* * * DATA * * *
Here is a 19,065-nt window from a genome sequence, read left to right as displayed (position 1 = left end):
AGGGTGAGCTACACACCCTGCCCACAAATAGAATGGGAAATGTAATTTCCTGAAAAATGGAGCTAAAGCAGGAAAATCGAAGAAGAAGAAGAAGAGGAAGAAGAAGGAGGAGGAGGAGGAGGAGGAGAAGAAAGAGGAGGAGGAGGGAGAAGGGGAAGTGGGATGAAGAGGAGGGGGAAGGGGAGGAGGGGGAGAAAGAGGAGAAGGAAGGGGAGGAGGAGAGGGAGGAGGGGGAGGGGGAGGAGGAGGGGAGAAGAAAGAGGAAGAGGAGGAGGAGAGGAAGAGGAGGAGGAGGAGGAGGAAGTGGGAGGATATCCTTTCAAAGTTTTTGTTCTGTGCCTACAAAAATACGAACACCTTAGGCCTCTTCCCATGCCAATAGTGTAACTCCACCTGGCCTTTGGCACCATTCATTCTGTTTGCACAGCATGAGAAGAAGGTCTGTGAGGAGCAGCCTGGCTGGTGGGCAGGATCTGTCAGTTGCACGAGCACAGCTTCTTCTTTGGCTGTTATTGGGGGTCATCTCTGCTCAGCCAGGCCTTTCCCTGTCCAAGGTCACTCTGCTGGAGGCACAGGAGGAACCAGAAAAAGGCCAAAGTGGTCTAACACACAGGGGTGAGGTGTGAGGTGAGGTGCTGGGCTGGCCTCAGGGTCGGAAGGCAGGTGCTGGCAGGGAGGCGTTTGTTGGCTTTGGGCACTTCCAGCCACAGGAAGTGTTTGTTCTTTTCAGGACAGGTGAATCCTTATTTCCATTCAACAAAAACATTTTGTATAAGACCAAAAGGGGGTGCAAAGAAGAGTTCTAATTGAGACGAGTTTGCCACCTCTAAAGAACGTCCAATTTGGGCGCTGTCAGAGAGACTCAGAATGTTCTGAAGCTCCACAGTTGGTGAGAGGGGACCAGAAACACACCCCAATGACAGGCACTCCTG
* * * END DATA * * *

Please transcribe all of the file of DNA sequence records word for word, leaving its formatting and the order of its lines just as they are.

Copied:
Here is a 19,065-nt window from a genome sequence, read left to right as displayed (position 1 = left end):
AGGGTGAGCTACACACCCTGCCCACAAATAGAATGGGAAATGTAATTTCCTGAAAAATGGAGCTAAAGCAGGAAAATCGAAGAAGAAGAAGAAGAGGAAGAAGAAGGAGGAGGAGGAGGAGGAGGAGAAGAAAGAGGAGGAGGAGGGAGAAGGGGAAGTGGGATGAAGAGGAGGGGGAAGGGGAGGAGGGGGAGAAAGAGGAGAAGGAAGGGGAGGAGGAGAGGGAGGAGGGGGAGGGGGAGGAGGAGGGGAGAAGAAAGAGGAAGAGGAGGAGGAGAGGAAGAGGAGGAGGAGGAGGAGGAAGTGGGAGGATATCCTTTCAAAGTTTTTGTTCTGTGCCTACAAAAATACGAACACCTTAGGCCTCTTCCCATGCCAATAGTGTAACTCCACCTGGCCTTTGGCACCATTCATTCTGTTTGCACAGCATGAGAAGAAGGTCTGTGAGGAGCAGCCTGGCTGGTGGGCAGGATCTGTCAGTTGCACGAGCACAGCTTCTTCTTTGGCTGTTATTGGGGGTCATCTCTGCTCAGCCAGGCCTTTCCCTGTCCAAGGTCACTCTGCTGGAGGCACAGGAGGAACCAGAAAAAGGCCAAAGTGGTCTAACACACAGGGGTGAGGTGTGAGGTGAGGTGCTGGGCTGGCCTCAGGGTCGGAAGGCAGGTGCTGGCAGGGAGGCGTTTGTTGGCTTTGGGCACTTCCAGCCACAGGAAGTGTTTGTTCTTTTCAGGACAGGTGAATCCTTATTTCCATTCAACAAAAACATTTTGTATAAGACCAAAAGGGGGTGCAAAGAAGAGTTCTAATTGAGACGAGTTTGCCACCTCTAAAGAACGTCCAATTTGGGCGCTGTCAGAGAGACTCAGAATGTTCTGAAGCTCCACAGTTGGTGAGAGGGGACCAGAAACACACCCCAATGACAGGCACTCCTG